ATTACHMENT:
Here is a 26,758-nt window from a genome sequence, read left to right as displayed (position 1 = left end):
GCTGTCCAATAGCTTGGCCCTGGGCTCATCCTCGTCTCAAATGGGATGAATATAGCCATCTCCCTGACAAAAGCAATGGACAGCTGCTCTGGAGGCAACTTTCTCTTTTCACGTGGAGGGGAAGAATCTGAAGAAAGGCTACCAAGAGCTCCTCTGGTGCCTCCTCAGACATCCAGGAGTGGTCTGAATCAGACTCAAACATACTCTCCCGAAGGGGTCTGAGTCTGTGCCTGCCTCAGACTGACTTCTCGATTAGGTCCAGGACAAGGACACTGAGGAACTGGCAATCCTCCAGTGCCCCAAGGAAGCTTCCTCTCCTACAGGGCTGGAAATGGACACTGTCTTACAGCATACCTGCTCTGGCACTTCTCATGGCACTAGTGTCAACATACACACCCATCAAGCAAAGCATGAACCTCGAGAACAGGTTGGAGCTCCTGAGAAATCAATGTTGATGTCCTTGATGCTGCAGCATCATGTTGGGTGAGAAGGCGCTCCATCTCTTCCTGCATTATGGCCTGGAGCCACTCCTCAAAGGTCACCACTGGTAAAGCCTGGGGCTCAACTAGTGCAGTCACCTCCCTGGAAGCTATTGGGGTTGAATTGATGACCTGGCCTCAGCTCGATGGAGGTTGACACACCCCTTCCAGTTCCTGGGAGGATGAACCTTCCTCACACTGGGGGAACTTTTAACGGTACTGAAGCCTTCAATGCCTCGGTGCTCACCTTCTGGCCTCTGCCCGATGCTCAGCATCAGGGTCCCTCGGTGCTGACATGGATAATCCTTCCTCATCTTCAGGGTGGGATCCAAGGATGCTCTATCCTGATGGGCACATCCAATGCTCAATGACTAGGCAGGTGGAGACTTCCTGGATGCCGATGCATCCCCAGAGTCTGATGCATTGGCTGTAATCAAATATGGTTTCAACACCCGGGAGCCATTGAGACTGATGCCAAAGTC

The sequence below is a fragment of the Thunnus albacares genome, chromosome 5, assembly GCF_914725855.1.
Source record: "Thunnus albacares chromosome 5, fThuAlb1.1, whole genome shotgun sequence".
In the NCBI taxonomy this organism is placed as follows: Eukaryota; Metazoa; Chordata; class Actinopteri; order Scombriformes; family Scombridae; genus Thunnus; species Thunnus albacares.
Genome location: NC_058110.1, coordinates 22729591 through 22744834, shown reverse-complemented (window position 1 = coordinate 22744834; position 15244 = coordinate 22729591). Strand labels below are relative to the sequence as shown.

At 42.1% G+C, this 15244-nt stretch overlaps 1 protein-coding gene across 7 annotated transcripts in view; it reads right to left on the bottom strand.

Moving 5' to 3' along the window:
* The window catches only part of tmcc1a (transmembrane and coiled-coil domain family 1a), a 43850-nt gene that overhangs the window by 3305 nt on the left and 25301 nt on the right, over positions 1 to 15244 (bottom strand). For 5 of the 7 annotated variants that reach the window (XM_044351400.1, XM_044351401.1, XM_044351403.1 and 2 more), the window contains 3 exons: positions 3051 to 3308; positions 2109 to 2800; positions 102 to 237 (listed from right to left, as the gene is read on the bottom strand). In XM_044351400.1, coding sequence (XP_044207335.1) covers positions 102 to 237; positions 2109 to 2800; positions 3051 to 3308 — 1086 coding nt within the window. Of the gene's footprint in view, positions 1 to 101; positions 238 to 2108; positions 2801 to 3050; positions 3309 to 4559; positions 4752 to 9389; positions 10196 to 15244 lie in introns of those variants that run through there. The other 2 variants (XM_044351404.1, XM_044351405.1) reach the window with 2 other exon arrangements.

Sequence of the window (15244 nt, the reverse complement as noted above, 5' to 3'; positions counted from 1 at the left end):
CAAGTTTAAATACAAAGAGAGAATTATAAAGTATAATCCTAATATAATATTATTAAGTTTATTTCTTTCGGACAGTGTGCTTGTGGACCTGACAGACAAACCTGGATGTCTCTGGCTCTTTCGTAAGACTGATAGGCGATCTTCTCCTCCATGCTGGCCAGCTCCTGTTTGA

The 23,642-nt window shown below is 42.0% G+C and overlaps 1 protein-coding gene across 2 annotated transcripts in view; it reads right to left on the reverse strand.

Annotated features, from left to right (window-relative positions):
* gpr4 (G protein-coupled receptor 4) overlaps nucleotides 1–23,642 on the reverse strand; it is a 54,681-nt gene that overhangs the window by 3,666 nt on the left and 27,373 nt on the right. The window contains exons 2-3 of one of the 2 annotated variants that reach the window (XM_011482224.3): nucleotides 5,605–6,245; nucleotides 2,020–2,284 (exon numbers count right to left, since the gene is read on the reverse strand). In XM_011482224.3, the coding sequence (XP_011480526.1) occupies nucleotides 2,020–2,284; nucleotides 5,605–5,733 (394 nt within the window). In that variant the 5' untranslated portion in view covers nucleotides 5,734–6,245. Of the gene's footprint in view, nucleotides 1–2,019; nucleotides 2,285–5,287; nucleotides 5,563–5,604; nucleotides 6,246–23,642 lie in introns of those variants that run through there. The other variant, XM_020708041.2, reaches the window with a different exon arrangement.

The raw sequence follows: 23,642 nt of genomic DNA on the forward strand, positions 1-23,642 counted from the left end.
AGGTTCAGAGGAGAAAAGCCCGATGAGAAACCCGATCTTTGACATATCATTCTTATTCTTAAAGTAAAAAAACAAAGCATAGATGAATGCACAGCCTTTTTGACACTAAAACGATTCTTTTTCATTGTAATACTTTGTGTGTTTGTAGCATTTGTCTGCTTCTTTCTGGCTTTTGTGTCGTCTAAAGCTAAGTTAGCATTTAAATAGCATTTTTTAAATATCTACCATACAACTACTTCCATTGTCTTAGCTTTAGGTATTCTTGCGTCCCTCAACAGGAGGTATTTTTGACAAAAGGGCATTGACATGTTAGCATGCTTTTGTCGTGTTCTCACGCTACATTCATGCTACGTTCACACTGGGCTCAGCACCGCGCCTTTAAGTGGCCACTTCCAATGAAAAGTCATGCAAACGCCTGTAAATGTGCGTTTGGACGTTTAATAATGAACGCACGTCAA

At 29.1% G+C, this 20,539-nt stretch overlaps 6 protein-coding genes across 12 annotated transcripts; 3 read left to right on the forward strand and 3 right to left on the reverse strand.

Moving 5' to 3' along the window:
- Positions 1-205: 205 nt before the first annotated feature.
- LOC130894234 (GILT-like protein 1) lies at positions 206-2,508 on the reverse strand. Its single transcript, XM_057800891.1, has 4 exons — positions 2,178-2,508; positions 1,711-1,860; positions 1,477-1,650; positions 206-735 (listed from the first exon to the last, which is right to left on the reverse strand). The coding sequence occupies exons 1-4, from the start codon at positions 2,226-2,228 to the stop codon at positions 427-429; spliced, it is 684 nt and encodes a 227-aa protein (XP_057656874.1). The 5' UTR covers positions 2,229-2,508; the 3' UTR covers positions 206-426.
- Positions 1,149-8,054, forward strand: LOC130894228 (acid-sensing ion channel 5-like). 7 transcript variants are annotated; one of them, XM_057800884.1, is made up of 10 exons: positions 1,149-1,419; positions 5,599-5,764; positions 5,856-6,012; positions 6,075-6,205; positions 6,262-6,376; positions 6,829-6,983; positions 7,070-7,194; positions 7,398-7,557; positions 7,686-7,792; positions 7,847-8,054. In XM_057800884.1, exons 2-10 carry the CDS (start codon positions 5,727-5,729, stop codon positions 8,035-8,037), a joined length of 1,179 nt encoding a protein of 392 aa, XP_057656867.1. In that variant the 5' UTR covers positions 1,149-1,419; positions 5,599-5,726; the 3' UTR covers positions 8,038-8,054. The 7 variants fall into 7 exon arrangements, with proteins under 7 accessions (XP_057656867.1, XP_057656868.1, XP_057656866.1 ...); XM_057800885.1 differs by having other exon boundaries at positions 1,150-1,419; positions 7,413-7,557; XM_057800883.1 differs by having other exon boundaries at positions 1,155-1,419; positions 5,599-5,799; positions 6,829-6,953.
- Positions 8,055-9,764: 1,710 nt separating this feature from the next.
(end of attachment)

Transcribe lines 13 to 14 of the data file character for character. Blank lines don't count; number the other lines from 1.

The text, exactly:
Annotated features, from left to right (window-relative positions):
* gpr4 (G protein-coupled receptor 4) overlaps nucleotides 1–23,642 on the reverse strand; it is a 54,681-nt gene that overhangs the window by 3,666 nt on the left and 27,373 nt on the right. The window contains exons 2-3 of one of the 2 annotated variants that reach the window (XM_011482224.3): nucleotides 5,605–6,245; nucleotides 2,020–2,284 (exon numbers count right to left, since the gene is read on the reverse strand). In XM_011482224.3, the coding sequence (XP_011480526.1) occupies nucleotides 2,020–2,284; nucleotides 5,605–5,733 (394 nt within the window). In that variant the 5' untranslated portion in view covers nucleotides 5,734–6,245. Of the gene's footprint in view, nucleotides 1–2,019; nucleotides 2,285–5,287; nucleotides 5,563–5,604; nucleotides 6,246–23,642 lie in introns of those variants that run through there. The other variant, XM_020708041.2, reaches the window with a different exon arrangement.